The trouble with gold
An especially dedicated reader has written in to ridicule me for a column I wrote almost exactly a year ago.
At the time the price of gold was at a record high of US$1,195 an ounce, which prompted me to warn that: 'At these prices, speculating on gold is a high-risk trade.'
Yesterday, with gold at US$1,370 - a gain of almost 15 per cent over the 12-month interval - my correspondent was in a mood to jeer.
'Don't you at some point have to stand up and say you got it totally wrong?' he demanded, signing off 'ROTFLMAO', which stands for something like 'rolling on the floor laughing my ass off.'
It's a fair question. The answer is 'No'.
To see why, take a look at the first chart below. I issued the warning about the risk of buying gold on 26 November last year. Over the next week the price edged up by 2.6 per cent. But over the following couple of months, gold slumped back by just over 13 per cent.
Of course, the precious metal has since rallied handsomely But still, I think any trade that suffers a correction of more than 10 per cent in its first two months can fairly be described as 'high-risk'.
The trouble with gold as an investment is that it is impossible to come up with a fundamental value for the stuff. Other assets generate an income for their owners - bonds pay a coupon, stocks return a dividend, properties provide rent - which makes assessing their value relatively straightforward.
But gold returns nothing. It is in the same investment league as fine wines, Picasso sketches or hideous Qing vases. It is nothing but a bet on the direction of the market. Buying gold is speculation.
Even bullion market veterans recognise this. 'Gold is not a fundamental market,' admits Jonathan Spall, director of commodities at Barclays Capital and author of a 2009 book Investing in gold. 'The argument for buying gold is psychological and emotional, not economic.'
Yet I doubt my correspondent would be persuaded. He is one of those gold bulls who is buying the metal because they believe that the international banking system is insolvent, that the central bankers of the developed world are hell-bent on debasing their currencies, and that gold is the only secure refuge against the financial turmoil that must inevitably follow at some point in the future.
'Most so-called business journalists still don't understand monetary economics and are unable to join the dots connecting all the relevant pieces, most of which culminate in fear of counter-party risk,' he explains in his e-mail.
Unfortunately there is a problem with the idea that gold will be the only trustworthy store of value in a world where all the banks will be bust and in which paper assets will soon be worthless.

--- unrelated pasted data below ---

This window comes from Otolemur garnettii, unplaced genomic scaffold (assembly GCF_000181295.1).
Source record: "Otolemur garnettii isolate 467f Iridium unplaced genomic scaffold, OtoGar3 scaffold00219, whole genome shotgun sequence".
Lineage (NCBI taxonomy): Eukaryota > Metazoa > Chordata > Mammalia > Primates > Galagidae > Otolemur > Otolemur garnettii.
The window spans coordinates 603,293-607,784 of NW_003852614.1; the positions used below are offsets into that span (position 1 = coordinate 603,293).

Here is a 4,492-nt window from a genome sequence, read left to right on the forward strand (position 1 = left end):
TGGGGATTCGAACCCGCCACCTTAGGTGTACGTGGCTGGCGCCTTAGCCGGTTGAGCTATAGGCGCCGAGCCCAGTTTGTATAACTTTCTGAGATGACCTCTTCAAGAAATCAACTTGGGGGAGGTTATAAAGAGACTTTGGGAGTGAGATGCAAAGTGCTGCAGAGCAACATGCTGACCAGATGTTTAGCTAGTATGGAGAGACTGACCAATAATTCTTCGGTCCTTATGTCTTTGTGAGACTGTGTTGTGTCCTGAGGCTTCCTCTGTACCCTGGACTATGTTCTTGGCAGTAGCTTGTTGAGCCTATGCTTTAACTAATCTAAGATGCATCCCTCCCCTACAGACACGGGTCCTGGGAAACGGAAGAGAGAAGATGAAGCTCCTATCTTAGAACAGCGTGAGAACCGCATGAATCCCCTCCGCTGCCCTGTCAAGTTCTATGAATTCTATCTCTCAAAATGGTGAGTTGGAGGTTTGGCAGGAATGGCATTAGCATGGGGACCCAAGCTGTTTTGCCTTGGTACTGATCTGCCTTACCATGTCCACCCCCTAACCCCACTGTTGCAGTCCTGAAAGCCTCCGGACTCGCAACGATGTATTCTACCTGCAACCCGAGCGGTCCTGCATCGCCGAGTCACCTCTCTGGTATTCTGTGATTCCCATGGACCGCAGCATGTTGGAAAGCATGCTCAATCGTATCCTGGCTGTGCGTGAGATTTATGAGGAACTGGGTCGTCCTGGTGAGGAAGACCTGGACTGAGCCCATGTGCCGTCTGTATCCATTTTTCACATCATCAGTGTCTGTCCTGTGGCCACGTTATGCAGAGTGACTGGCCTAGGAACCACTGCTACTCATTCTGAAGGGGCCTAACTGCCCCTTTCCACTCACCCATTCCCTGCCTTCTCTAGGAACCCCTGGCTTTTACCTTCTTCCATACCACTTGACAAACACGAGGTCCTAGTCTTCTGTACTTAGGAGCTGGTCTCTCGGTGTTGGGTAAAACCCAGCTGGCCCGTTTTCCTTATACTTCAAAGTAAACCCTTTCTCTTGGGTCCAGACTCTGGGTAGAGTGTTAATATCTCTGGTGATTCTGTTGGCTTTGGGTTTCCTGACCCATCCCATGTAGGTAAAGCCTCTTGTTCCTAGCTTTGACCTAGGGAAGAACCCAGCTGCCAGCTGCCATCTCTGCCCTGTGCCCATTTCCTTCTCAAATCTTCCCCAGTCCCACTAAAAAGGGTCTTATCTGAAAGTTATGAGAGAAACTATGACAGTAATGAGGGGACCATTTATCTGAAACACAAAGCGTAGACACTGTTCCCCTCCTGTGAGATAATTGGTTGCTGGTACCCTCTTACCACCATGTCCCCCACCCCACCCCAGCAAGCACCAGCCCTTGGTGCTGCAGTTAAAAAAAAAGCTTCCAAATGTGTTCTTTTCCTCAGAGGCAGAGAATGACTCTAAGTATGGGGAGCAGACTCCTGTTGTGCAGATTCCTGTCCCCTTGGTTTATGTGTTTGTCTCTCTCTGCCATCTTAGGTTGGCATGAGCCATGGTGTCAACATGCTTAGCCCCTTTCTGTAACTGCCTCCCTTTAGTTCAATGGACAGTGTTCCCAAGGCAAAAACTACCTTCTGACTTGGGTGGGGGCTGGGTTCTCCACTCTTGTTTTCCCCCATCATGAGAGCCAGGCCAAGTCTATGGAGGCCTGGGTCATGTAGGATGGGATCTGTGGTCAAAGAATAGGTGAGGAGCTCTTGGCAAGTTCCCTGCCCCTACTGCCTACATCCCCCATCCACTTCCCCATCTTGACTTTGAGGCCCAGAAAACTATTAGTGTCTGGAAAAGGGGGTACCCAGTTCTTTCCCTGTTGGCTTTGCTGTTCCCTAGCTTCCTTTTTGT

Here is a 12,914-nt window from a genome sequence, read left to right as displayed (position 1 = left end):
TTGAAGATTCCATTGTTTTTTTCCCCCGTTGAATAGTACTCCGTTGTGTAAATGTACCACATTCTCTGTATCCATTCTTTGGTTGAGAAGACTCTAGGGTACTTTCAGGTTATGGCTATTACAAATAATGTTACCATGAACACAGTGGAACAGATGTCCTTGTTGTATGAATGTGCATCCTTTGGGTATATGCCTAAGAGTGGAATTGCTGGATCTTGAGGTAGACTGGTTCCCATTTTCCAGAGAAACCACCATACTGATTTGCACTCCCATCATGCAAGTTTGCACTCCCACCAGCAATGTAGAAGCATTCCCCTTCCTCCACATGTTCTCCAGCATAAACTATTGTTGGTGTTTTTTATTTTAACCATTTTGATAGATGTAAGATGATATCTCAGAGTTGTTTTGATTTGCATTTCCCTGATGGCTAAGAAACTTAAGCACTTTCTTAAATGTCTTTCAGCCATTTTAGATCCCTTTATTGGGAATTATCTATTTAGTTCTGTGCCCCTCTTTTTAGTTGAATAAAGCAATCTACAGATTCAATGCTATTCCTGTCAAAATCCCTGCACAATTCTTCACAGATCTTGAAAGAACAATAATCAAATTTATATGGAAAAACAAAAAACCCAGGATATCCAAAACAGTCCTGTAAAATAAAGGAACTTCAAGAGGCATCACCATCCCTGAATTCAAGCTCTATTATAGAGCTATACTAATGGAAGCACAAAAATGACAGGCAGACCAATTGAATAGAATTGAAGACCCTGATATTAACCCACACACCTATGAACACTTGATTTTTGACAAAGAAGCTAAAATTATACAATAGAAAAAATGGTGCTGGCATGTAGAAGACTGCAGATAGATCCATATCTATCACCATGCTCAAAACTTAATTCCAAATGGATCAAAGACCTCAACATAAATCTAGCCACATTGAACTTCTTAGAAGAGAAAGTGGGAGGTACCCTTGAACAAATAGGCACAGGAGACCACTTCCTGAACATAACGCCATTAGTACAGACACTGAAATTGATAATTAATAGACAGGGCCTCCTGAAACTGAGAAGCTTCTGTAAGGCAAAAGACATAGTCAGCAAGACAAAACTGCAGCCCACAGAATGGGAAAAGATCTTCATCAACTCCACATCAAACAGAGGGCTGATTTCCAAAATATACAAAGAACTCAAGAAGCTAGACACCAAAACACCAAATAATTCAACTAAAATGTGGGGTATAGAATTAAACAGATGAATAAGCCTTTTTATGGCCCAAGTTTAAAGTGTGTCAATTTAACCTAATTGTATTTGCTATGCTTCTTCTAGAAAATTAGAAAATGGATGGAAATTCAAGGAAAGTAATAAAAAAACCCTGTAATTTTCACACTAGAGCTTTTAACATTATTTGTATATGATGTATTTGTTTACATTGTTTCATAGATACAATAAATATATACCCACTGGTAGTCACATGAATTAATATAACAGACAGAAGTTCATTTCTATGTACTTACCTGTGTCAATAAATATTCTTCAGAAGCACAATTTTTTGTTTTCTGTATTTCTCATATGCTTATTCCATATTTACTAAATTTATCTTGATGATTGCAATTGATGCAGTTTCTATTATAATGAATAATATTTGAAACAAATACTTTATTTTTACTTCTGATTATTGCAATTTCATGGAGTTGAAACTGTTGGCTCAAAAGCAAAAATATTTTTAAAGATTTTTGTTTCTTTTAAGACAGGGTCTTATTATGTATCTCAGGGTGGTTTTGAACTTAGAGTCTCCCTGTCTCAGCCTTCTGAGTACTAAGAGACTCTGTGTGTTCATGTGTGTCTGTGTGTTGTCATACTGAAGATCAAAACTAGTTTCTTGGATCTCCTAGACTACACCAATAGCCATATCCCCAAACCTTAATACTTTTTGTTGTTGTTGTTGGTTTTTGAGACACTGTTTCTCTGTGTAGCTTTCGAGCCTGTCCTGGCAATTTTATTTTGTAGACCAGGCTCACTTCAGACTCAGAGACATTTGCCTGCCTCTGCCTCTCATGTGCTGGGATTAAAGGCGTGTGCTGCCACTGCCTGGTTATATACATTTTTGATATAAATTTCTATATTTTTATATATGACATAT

The trouble is that as far as most investors are concerned, gold is a paper asset. Few gold bulls these days actually own bars of the physical metal. Instead they own shares in exchange-traded funds, or ETFs, backed by holdings of bullion kept in secure vaults. The popularity of these ETFs has soared in recent years, with the amount of bullion they hold jumping more than five-fold over the last five years to some 2,087 tonnes, worth US$92 billion at current prices.
ETF owners think their money is safe. But as Simon Ogus, head of independent Hong Kong-based research company DSG Asia points out, the first thing that governments do when they get into the sort of monetary trouble that gold enthusiasts anticipate is to confiscate any private holdings of gold that they can find in the vaults of their countries' banks.
It's what US president Franklin Roosevelt did in the depths of the Great Depression in 1933 when he prohibited 'the hoarding of gold coin, gold bullion, and gold certificates' by US citizens. And it's what any number of past governments have done in one form or another when hard pressed for money. Some observers warn it could happen again, with ETF holdings the first to be seized.
Of course, gold enthusiasts could get around the problem by buying coins or bars and stashing them away under their mattresses. But purchasing physical gold is a painful experience. Buyers typically pay a premium of between 5 and 10 per cent over the spot price. And when they try to sell, investors find that dealers will only buy from them at a steep discount to the market price.
In all, gold owners take a bid-to-offer haircut of between 10 and 20 per cent. At spreads that wide, buying gold at any price looks like a risky trade.